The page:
This article is written and photographed by All Things Madison student intern, Brandon Clark, a senior at Bob Jones High School.
The cool exterior art at Altered Reality on Highway 72 is the first clue that one is about to have his or her reality altered once one walks through the doors.
Owner Susann Gardner prides the business on being “a place where you can come and alter your reality, period.”
A common misconception that Gardner hears often is that a guest “can’t get into virtual reality” or that “it’s just not for me.”
“Just try it,” encourages Gardner. “Don’t think it’s not for you because VR has something for everybody.”
If video games are not your thing, but you still want to get your feet wet with the VR (Virtual Reality) experience, you probably need to sample some of the games. Snow Fortress is definitely a game worth trying! When you enter the game, you get placed in a wintry wonderland joined by a furry companion. The objective is to protect your fort, throw snowballs, destroy the enemy fort, throw even more snowballs, and overall, have fun!
You can also test your might in fan-favorite Arizona Sunshine, where the goal is to fight off hordes of zombies in an apocalyptic world.
Want to venture out of your comfort zone and take control of the virtual world around you? You can do just that in Nature Treks VR where you can introduce your own elements like the weather or the stars in the sky.
“My friend has VR, so what makes this place so special?”
For starters, guests have 60+ games available to pick from a variety of genres such as Family Friendly, Action RPG, Causal, Horror, Sports Active, and Shooters. They also have multiplayer escape rooms!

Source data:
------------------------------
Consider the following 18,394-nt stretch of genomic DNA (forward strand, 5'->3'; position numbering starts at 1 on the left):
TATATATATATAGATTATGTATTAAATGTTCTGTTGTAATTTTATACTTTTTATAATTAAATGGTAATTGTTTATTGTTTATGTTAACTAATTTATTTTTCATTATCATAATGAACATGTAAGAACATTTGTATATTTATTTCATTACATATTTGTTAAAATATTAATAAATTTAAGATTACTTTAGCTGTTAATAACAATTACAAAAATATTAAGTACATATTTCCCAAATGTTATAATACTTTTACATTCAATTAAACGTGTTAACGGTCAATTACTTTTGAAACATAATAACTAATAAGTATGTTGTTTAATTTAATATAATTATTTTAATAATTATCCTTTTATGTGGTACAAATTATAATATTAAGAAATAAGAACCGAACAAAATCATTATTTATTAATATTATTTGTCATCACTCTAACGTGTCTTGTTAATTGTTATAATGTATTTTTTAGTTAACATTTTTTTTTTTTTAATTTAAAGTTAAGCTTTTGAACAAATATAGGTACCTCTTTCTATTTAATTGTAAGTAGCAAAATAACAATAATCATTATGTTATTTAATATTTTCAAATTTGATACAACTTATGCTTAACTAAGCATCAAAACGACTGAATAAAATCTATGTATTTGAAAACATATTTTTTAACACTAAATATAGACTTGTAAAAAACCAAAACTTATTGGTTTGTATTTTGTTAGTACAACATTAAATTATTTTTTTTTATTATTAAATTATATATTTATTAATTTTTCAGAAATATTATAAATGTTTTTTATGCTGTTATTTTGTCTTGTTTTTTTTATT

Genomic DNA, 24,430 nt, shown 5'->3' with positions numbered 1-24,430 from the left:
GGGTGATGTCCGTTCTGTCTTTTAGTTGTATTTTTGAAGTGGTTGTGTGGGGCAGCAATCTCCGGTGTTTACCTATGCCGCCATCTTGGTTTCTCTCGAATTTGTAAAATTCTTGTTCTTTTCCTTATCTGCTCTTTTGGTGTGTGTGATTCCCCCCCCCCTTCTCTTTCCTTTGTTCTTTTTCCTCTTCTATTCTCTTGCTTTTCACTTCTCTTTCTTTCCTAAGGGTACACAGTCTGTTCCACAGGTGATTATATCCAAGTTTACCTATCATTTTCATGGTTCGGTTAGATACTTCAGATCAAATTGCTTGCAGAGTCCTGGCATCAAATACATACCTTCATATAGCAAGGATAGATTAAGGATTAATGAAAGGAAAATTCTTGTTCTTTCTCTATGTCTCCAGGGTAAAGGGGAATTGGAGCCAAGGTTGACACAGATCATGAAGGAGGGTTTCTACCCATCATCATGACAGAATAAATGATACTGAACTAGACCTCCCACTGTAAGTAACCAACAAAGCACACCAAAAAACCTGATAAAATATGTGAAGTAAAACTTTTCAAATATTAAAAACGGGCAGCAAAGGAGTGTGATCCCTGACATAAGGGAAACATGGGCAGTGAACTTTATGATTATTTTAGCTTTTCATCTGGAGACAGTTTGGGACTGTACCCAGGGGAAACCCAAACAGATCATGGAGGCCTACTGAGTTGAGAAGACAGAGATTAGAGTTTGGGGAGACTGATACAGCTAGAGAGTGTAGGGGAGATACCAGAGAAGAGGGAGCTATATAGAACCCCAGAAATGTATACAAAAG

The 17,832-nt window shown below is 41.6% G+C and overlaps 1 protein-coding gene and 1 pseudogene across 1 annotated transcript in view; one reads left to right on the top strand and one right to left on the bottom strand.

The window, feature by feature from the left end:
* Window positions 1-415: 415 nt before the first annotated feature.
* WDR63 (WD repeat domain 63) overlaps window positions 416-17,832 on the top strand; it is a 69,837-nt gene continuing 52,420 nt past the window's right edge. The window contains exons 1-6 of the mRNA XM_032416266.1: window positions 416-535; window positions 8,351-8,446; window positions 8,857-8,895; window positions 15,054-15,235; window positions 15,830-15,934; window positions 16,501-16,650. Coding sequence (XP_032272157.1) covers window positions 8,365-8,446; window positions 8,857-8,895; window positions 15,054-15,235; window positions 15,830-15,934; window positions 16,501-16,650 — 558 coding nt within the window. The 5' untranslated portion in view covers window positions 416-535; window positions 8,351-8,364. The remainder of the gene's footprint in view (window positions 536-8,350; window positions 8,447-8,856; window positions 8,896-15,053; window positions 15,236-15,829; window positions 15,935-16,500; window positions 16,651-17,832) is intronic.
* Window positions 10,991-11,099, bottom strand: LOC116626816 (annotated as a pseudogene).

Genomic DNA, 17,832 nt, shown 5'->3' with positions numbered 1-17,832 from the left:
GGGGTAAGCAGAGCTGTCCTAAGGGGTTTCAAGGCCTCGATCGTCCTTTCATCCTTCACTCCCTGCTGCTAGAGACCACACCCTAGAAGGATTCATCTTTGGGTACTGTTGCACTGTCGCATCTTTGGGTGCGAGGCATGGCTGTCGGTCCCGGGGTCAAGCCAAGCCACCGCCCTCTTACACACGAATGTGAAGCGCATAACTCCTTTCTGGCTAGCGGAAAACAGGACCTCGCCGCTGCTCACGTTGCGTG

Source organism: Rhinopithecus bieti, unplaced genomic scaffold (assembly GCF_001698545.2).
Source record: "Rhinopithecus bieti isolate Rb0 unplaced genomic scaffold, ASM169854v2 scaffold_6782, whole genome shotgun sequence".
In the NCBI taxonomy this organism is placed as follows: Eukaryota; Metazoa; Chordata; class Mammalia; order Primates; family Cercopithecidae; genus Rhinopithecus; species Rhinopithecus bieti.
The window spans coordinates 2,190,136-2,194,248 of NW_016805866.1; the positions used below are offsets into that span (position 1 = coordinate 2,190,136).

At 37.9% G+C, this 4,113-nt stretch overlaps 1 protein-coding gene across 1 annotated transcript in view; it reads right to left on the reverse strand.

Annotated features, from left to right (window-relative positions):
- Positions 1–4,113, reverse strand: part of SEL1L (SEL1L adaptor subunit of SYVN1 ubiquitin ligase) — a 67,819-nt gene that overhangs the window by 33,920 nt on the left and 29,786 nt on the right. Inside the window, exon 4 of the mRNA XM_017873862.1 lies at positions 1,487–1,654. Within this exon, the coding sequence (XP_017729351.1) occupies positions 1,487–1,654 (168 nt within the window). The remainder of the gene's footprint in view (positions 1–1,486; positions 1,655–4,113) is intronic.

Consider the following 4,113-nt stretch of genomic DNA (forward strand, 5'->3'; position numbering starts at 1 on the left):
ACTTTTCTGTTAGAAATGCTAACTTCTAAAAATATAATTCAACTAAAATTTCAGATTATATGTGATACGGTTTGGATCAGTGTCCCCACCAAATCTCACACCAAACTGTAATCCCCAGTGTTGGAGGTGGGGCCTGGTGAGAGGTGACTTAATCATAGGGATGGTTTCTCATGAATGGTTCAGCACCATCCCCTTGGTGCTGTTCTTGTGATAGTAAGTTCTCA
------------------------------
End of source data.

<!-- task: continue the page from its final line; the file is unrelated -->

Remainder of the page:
Another reason this place is unique is because of the equipment.
Every station contains a TV, a powerful computer, and the HTC VIVE with its controllers amounting to $4,000 of equipment dedicated to your experience for all ten stations. The main difference between the HTC VIVE and the Oculus Quest is that everything in the Oculus comes all in one, but the depth of field for the Oculus is nothing compared to the experience the HTC has to offer.
“It looks like TV, but when you get in that headset, it’s real,” shared Gardner.
I wondered how a business such as this could be sufficiently thriving during the midst of a pandemic; however, they have safety precautions in place.
For one, they take temperatures at the door. They also take responsibility for cleaning surfaces that customers interact with using standard cleaning products, but where the magic happens is with the “Clean Box.” To properly sanitize the headsets and gear used by customers, they use the clean box that uses the same UV technology that hospitals use to clean contaminated surfaces.
Altered Reality has plans for a space in the back with no equipment. Eventually, this space will be used for other activities like Dungeons and Dragons, Yu Gi Oh, model painting, and even board games.
There is also another area in the building where you can host birthday parties. One wall in the birthday room is covered in a whiteboard so you can have a large space to write out and draw birthday wishes.
During the first week of May, Altered Reality will be releasing a summer pass.
The pass is $100 for four whole hours of play. To use this pass, you need to reserve sessions in a minimum of 30-minute increments. This means that one 30-minute visit per week equates to about two full months of play! The summer pass is not only limited to you; You can share the pass with a friend if you have some hours to spare.
Passes are limited, so purchase quickly if interested!
If you want to visit Altered Reality, try booking ahead before a weekend visit. Weekdays are not as busy, so guests should be able to walk in at almost any time.
No matter what time you come in, be sure to give a wave to Vern, the red floaty guy on your way to enter new worlds.
In the words of Susann Gardner, “Don’t escape reality, alter it.”
To read more about Altered Reality on All Things Madison, click here.